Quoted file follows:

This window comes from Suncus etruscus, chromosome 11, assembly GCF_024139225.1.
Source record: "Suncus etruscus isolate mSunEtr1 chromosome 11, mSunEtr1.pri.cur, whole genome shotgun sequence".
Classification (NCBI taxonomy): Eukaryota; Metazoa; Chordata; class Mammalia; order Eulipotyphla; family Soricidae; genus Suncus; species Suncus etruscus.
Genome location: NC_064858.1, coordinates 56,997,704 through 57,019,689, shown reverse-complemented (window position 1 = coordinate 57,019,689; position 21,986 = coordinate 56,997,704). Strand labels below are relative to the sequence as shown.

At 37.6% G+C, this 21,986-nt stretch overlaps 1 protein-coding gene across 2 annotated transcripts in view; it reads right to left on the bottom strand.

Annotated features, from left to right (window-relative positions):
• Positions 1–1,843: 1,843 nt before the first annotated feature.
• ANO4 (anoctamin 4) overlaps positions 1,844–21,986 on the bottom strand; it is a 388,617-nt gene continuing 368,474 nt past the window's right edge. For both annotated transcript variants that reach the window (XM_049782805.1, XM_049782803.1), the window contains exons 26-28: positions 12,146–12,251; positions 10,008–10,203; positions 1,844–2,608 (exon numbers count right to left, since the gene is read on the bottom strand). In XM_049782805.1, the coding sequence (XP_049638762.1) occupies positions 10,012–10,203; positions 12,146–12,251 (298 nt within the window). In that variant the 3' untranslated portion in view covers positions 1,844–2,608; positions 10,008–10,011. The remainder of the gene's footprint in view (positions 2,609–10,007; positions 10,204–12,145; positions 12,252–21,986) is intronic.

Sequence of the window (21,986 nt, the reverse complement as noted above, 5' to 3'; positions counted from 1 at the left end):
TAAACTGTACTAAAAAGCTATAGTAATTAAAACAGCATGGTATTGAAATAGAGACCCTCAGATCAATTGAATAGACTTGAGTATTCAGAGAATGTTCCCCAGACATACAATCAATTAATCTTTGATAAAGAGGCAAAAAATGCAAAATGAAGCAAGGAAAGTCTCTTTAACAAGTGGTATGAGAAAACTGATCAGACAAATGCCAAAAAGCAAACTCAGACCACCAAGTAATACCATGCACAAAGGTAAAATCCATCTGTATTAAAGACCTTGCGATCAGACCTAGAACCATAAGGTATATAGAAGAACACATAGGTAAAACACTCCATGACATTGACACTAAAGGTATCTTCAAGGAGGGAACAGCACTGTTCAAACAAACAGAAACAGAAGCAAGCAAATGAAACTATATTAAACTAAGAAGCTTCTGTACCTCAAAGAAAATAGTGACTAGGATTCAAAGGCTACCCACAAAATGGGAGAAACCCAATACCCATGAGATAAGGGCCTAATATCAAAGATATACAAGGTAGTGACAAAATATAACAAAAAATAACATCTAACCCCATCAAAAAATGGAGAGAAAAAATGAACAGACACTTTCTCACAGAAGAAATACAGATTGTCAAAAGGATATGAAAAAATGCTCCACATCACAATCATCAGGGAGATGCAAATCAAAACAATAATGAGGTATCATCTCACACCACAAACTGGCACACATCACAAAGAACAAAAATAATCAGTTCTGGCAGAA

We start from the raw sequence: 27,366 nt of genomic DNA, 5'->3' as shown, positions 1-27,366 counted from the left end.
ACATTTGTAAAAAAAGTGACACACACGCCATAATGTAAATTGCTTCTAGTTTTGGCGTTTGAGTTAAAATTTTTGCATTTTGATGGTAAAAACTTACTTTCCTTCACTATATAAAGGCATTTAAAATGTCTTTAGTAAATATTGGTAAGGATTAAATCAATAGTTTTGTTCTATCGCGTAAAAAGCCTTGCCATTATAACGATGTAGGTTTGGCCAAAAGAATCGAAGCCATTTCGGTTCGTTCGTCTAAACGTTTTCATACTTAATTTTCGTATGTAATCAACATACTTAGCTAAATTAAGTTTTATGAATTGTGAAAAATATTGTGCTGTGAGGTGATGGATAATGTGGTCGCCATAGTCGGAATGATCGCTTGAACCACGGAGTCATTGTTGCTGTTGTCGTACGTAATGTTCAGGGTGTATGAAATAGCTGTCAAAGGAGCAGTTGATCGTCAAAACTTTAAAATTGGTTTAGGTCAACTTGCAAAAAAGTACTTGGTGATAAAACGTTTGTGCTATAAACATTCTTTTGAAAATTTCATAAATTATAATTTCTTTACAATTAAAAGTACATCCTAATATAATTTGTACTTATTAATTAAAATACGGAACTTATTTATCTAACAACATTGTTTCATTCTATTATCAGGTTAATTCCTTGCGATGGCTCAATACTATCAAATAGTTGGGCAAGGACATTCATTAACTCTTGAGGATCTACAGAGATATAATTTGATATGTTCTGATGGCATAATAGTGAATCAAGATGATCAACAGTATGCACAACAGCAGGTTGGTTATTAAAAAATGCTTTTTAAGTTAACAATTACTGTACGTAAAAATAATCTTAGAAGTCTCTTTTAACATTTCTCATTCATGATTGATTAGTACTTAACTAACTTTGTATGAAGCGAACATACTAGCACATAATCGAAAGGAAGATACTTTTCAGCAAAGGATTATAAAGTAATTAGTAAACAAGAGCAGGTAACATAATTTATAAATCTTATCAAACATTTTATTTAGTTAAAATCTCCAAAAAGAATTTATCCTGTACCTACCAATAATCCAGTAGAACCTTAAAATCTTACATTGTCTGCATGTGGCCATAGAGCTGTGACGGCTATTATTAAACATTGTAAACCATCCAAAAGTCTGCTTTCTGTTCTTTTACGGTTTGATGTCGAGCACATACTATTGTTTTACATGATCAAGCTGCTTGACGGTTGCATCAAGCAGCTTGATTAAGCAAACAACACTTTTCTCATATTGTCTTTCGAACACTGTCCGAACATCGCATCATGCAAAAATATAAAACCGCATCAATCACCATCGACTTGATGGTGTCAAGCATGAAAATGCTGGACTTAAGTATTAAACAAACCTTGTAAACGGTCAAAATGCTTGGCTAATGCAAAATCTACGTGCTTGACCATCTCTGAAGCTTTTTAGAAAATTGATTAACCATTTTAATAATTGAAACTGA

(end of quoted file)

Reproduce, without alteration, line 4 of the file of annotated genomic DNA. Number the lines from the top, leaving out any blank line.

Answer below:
Genome location: NC_064858.1, coordinates 56,997,704 through 57,019,689, shown reverse-complemented (window position 1 = coordinate 57,019,689; position 21,986 = coordinate 56,997,704). Strand labels below are relative to the sequence as shown.